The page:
Types of Community Care Facilities
Housing arrangements providing non-medical services to seniors are known under several names. The terms used to describe the Residential Assisted Living industry varies from state to state, but it is commonly referred to as “assisted care,” “residential care,” or “assisted living.” Community Care Facilities provide services to vulnerable residents such as frail elderly, developmentally disabled, mentally ill, trouble teens, and others. Small Entrepreneurs to very large corporations own and operate facilities to provide care and services to these individuals.
These businesses maybe private-for-profit or non-profit and may be called by many names including: Assisted Living Facility, Adult Congregate Care, Residential Care, Personal Care Home, Residential Care Facility for the Elderly, Homes for the Aged, Domiciliary Care Homes, Adult Day Care Facility, Adult Residential Facility and others.
RCFs and ALFs form a major component of the nation's long-term care delivery system. The terms most used nationwide are Residential Care Facility and Assisted Living Facility. When used on this website Residential Care Facility (RCF) will basically refer to facilities which provide private rooms, or shared rooms, and community accommodations for dining and living rooms.
Assisted Living Facility (ALF) usually refers to the facilities in which the residents have individual apartments often with a kitchen and living room. Many Assisted Living Facilities have been converted from Retirement Communities due to the resident's "aging in place." Rather than lose these "aging in place residents", the retirement home will obtain a license and make the necessary structural changes needed to provide care services.
Both types of facilities, RCFs and ALFs, can provide the same degree of care services.
Assisted Living & Residential Care News
Medication Training Program
Medication training programs are designed to ensure safe and proper handling of medications. Our goal is to ensure quality care.
The medication program must cover both medications that are centrally stored as well as medications that are stored in the residents’ rooms. In both cases the facility must provide a degree of supervision that is legally required to ensure the physician’s orders are adhered to.
Typically assisted living, residential care and group homes are not licensed for, and will not give, any injections or medication the resident cannot self-administer, unless the facility has employed an Appropriately Skilled Professional (ASP) who is licensed or certified to perform these duties in the State and it is allowed by the state-licensing agency to perform those duties in that type of facility.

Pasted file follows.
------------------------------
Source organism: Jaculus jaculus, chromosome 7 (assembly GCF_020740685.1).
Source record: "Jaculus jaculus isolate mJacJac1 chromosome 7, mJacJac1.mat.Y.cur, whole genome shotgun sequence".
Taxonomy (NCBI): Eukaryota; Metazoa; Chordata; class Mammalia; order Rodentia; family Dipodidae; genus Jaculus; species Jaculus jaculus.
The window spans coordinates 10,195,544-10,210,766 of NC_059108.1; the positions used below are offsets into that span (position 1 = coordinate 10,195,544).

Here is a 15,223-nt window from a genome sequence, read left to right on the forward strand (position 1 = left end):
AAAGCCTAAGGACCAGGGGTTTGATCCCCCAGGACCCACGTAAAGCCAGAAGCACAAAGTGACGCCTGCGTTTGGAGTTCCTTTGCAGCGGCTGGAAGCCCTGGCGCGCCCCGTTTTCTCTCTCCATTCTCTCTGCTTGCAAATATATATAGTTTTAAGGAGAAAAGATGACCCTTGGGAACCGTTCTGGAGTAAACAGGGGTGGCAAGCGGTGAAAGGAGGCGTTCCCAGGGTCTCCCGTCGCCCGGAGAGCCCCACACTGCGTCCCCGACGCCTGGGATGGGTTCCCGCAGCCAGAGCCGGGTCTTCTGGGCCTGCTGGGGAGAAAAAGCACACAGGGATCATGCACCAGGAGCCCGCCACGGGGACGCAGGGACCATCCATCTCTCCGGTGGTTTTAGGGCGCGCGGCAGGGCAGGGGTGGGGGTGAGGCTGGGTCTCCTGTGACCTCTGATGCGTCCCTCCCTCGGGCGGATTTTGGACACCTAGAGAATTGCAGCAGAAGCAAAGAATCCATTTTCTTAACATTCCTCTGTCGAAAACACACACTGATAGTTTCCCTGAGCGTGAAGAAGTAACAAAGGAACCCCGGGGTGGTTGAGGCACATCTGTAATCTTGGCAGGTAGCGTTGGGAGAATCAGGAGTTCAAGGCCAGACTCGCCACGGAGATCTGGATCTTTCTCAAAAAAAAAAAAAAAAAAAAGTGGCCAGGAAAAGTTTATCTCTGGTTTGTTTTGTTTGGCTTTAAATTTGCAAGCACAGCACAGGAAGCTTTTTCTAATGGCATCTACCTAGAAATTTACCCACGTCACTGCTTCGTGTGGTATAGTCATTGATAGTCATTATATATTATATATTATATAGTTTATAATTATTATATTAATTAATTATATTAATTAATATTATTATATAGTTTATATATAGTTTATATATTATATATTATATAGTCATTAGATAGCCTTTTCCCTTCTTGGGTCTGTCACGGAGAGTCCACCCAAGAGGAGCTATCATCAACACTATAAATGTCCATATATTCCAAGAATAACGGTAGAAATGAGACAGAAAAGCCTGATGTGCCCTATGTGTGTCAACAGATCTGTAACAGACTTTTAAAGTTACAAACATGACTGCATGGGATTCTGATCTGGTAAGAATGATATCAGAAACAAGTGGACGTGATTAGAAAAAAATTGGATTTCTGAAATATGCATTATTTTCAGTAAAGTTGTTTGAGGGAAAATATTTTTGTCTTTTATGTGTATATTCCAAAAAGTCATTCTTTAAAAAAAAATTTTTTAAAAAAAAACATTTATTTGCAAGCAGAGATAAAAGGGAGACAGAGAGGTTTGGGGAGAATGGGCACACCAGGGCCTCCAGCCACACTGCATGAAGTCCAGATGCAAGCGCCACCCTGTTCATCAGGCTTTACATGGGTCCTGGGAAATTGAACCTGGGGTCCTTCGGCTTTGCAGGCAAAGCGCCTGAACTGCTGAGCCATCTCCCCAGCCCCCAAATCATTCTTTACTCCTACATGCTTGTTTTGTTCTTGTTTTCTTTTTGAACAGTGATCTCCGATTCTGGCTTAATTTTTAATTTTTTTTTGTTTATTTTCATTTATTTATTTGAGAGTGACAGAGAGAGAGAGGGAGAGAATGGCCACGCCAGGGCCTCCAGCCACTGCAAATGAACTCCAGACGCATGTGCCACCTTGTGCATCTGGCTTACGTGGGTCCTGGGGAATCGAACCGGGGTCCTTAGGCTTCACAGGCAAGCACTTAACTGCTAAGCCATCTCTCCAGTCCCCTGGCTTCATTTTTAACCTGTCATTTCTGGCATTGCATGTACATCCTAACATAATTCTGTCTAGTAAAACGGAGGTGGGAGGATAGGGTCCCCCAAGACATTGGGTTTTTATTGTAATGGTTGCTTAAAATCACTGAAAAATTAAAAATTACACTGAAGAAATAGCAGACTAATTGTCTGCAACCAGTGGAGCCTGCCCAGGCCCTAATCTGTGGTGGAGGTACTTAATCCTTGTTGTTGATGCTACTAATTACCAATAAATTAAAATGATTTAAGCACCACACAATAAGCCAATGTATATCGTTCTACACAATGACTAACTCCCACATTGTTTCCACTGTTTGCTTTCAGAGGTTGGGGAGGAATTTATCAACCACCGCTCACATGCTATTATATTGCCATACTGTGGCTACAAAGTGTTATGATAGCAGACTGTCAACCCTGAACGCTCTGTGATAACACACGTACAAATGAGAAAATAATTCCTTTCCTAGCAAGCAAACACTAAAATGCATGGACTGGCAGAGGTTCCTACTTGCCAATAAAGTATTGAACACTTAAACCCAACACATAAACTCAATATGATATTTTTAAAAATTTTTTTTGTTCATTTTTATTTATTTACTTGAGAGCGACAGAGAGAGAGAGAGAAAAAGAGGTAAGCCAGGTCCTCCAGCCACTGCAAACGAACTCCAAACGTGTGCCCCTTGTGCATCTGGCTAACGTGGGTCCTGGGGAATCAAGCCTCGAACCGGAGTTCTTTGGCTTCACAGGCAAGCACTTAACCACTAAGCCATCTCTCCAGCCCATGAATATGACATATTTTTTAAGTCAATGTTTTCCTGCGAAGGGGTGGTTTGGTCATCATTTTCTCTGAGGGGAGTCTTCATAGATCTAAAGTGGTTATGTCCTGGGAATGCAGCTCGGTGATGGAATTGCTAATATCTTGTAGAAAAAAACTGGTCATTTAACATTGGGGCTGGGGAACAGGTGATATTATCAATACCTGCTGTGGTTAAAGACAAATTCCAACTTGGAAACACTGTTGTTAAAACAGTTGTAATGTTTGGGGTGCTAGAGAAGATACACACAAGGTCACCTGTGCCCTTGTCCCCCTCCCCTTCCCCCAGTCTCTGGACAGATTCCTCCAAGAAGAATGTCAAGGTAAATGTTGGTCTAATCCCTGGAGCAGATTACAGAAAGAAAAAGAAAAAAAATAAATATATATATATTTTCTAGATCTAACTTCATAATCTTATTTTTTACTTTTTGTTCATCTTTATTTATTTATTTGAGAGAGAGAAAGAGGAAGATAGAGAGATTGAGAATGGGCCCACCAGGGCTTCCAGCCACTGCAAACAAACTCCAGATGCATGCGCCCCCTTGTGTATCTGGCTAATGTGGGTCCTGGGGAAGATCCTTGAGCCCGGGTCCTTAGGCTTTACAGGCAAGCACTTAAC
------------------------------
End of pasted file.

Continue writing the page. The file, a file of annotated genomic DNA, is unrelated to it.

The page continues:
An individual medication log for each resident is required by law to be maintained. The Medication Manager, with the help of the Designated Medication Assistants, are required to make sure all medications are logged on either the Centrally Stored Medication Record (Form) (Hand Written Version) OR the Centrally Stored Medication Label Record (Label Version) (see Centrally Stored Medication Record) types of forms.
All medicine in the facility, including over-the-counter medicines are required to be kept under lock and key. They will be kept in the locked cabinet in the Med Room, or in the resident’s room in a locked box or drawer (if allowed by their doctor), and made inaccessible to other residents and unauthorized personnel.
In order to ensure that quality standards are maintained, all staff handling medications shall complete the facility’s Medication Training Program. The Medication Training Program includes the facility’s policies and procedures for medication handling and safety information.
Once the Medication Training Program has been completed, staff must demonstrate they have the knowledge and skills to handle medications to their supervisor. Once successfully demonstrated, the Designated Medication Manager can record the successfully trained Medication Assistant on the List of Approved Medication Assistants.
The 9 Main Sections of the Medication Training Program are:
Also See: Medication Aide Training Manual
The Medication Assistant will need to read, and be personally assessed by the Designated Med Manager, on all the subjects contained in each of the 9 sections.
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||Remember Write it Right:
“Not documented, not done” is the rule of thumb when
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by Industry Expert Diane (Downs) Morrow,
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